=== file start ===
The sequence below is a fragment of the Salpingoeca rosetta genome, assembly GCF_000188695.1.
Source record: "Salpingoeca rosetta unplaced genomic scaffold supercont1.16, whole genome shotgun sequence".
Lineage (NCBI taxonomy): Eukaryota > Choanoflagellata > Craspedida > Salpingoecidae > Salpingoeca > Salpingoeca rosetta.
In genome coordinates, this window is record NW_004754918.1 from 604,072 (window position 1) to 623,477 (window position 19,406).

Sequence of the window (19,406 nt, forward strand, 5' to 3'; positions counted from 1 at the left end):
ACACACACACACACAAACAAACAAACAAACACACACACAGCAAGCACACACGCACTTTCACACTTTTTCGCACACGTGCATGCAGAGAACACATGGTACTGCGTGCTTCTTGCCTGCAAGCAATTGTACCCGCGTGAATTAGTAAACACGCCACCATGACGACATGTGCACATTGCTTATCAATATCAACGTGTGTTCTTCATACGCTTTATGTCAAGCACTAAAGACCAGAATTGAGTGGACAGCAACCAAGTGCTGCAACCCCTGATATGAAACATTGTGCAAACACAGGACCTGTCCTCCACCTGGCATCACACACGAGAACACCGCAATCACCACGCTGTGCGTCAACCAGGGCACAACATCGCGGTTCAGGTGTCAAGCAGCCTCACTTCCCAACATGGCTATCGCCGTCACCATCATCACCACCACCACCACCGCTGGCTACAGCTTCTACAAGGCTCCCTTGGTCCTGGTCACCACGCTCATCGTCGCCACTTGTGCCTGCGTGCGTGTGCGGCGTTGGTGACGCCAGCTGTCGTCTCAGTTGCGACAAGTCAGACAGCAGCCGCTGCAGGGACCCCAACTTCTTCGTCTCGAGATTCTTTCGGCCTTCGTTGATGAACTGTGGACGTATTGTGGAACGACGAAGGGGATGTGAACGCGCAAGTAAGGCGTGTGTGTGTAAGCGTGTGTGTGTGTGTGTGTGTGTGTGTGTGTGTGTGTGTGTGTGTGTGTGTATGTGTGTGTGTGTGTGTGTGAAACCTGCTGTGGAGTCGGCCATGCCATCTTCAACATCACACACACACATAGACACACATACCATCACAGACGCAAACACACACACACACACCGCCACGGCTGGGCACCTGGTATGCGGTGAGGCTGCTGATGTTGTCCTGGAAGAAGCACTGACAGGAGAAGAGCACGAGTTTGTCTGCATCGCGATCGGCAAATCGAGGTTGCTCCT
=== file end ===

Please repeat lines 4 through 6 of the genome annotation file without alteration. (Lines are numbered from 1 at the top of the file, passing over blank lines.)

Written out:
In genome coordinates, this window is record NW_004754918.1 from 604,072 (window position 1) to 623,477 (window position 19,406).

Sequence of the window (19,406 nt, forward strand, 5' to 3'; positions counted from 1 at the left end):
ACACACACACACACAAACAAACAAACAAACACACACACAGCAAGCACACACGCACTTTCACACTTTTTCGCACACGTGCATGCAGAGAACACATGGTACTGCGTGCTTCTTGCCTGCAAGCAATTGTACCCGCGTGAATTAGTAAACACGCCACCATGACGACATGTGCACATTGCTTATCAATATCAACGTGTGTTCTTCATACGCTTTATGTCAAGCACTAAAGACCAGAATTGAGTGGACAGCAACCAAGTGCTGCAACCCCTGATATGAAACATTGTGCAAACACAGGACCTGTCCTCCACCTGGCATCACACACGAGAACACCGCAATCACCACGCTGTGCGTCAACCAGGGCACAACATCGCGGTTCAGGTGTCAAGCAGCCTCACTTCCCAACATGGCTATCGCCGTCACCATCATCACCACCACCACCACCGCTGGCTACAGCTTCTACAAGGCTCCCTTGGTCCTGGTCACCACGCTCATCGTCGCCACTTGTGCCTGCGTGCGTGTGCGGCGTTGGTGACGCCAGCTGTCGTCTCAGTTGCGACAAGTCAGACAGCAGCCGCTGCAGGGACCCCAACTTCTTCGTCTCGAGATTCTTTCGGCCTTCGTTGATGAACTGTGGACGTATTGTGGAACGACGAAGGGGATGTGAACGCGCAAGTAAGGCGTGTGTGTGTAAGCGTGTGTGTGTGTGTGTGTGTGTGTGTGTGTGTGTGTGTGTGTGTGTGTGTATGTGTGTGTGTGTGTGTGTGAAACCTGCTGTGGAGTCGGCCATGCCATCTTCAACATCACACACACACATAGACACACATACCATCACAGACGCAAACACACACACACACACCGCCACGGCTGGGCACCTGGTATGCGGTGAGGCTGCTGATGTTGTCCTGGAAGAAGCACTGACAGGAGAAGAGCACGAGTTTGTCTGCATCGCGATCGGCAAATCGAGGTTGCTCCT